Prevention and Treatment

Vaccination against tuberculosis has been widely used in many parts of the world with varying success. The vaccinating agent, a living attenuated mycobacterium known as Bacille Calmette-Guerin, or BCG, is derived from M. bovis. Repeated subculture in the laboratory over many years resulted in selection of this strain of M. bovis, which has little virulence in humans but produces some immunity to tuberculosis. Use of the vaccine is discouraged in the United States, because people who receive the vaccine usually develop a positive tuberculin test. By causing a positive test, BCG vaccination eliminates an important way of diagnosing tuberculosis early in the disease when it can most easily be treated. BCG is not safe to use in severely immuno-compromised patients because the vaccine bacillus can spread throughout the body and cause disease. Safer and more effective genetically engineered vaccines are under development. Control oftuberculosis is aided by identifying unsuspected cases using skin tests and lung X-rays. Individuals with active disease are then treated, thus interrupting the spread of M. tuberculosis. People whose Mantoux tests have changed from negative to positive are also treated, even when no evidence of active disease exists. Treatment reduces the risk (estimated to be about 12%) that these people will develop active disease later in life.

Mutants resistant to antibacterial medications frequently occur among sensitive M. tuberculosis strains. Since mutants simul

23.5 Bacterial Infections of the Lower Respiratory System 583

1 mm

Figure 23.18 Stained Lung Tissue Showing a Tubercle, a Kind of Granuloma Caused by the Body's Reaction to Mycobacterium tuberculosis The innumerable dark dots around the outer portion of the picture are nuclei of lung tissue and inflammatory cells. Centrally and extending to the right of the photograph, most of the nuclei have disappeared because the cells are dead and the tissue has begun to liquefy. The photograph depicts a chest X-ray film of an individual with tuberculosis.

1 mm

Figure 23.18 Stained Lung Tissue Showing a Tubercle, a Kind of Granuloma Caused by the Body's Reaction to Mycobacterium tuberculosis The innumerable dark dots around the outer portion of the picture are nuclei of lung tissue and inflammatory cells. Centrally and extending to the right of the photograph, most of the nuclei have disappeared because the cells are dead and the tissue has begun to liquefy. The photograph depicts a chest X-ray film of an individual with tuberculosis.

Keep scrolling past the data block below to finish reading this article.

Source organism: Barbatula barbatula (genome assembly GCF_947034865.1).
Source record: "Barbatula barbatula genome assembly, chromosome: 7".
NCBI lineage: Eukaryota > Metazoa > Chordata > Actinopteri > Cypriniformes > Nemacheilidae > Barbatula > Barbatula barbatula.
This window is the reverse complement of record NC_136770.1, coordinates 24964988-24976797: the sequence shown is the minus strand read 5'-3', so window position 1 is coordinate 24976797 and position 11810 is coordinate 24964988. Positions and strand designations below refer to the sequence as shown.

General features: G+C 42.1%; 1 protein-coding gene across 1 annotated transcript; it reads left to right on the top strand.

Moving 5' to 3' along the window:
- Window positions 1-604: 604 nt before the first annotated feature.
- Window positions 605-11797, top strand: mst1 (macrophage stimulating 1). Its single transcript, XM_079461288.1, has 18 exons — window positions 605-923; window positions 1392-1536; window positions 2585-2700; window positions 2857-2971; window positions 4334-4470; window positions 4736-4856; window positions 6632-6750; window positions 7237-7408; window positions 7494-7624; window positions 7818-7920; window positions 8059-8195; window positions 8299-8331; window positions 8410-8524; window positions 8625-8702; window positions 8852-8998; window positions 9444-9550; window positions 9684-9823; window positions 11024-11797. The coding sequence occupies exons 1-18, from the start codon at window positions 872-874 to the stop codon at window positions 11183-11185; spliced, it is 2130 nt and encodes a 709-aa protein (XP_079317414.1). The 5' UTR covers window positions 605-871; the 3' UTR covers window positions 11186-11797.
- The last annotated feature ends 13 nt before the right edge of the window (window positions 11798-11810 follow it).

taneously resistant to more than one antimicrobial medication occur with a very low frequency, two or more of the medications are always given together in treating tuberculosis. The combination of rifampin and isoniazid (INH) is favored because both drugs are bactericidal against actively growing organisms in cavities as well as metabolically inactive intracellular organisms. Because of the long generation times of M. tuberculosis and its resistance to destruction by body defenses, drug treatment of tuberculosis must generally be continued for a minimum of 6 months to cure the disease. During the prolonged treatment symptoms usually disappear, and many individuals become careless about taking their medications. Such negligence allows the rare resistant mutants to multiply and can lead to high rates of relapse. Up to two-thirds of the M. tuberculosis strains obtained from inadequately treated patients are resistant to one or more antitubercular medications. These resistant strains can infect others in the community. DOT (directly observed therapy) programs

Positive Mantoux Test
Figure 23.19 Tuberculin Test A positive test is the result of delayed hypersensitivity to Mycobacterium tuberculosis antigens injected into the skin, and it gives evidence of past or current infection with the bacterium.

have been highly effective in assuring that medications are taken properly. Nevertheless, the problem of drug-resistant M. tuberculosis strains has reached alarming proportions in some areas and has motivated the search for new vaccines against the disease. ■ antibiotic resistance, p. 521

The main features of tuberculosis are shown in table 23.9.

Legionnaires' Disease

Legionnaires' disease was unknown until 1976, when a number of people attending an American Legion Convention in Philadelphia developed a mysterious pneumonia that was fatal in many cases. Months of scientific investigation eventually paid off when the cause was discovered to be a previously unknown bacterium commonly present in the natural environment.

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